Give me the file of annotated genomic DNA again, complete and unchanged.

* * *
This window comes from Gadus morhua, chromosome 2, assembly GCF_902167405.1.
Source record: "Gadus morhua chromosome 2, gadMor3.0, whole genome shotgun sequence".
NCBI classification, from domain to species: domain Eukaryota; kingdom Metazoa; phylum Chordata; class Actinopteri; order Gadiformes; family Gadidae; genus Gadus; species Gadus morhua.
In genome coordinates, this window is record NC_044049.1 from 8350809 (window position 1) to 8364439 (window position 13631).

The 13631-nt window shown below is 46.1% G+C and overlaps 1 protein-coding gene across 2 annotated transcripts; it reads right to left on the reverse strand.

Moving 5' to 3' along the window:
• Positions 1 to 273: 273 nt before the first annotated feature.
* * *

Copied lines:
This window comes from Gadus morhua, chromosome 2, assembly GCF_902167405.1.
Source record: "Gadus morhua chromosome 2, gadMor3.0, whole genome shotgun sequence".
NCBI classification, from domain to species: domain Eukaryota; kingdom Metazoa; phylum Chordata; class Actinopteri; order Gadiformes; family Gadidae; genus Gadus; species Gadus morhua.
In genome coordinates, this window is record NC_044049.1 from 8350809 (window position 1) to 8364439 (window position 13631).

The 13631-nt window shown below is 46.1% G+C and overlaps 1 protein-coding gene across 2 annotated transcripts; it reads right to left on the reverse strand.

Moving 5' to 3' along the window:
• Positions 1 to 273: 273 nt before the first annotated feature.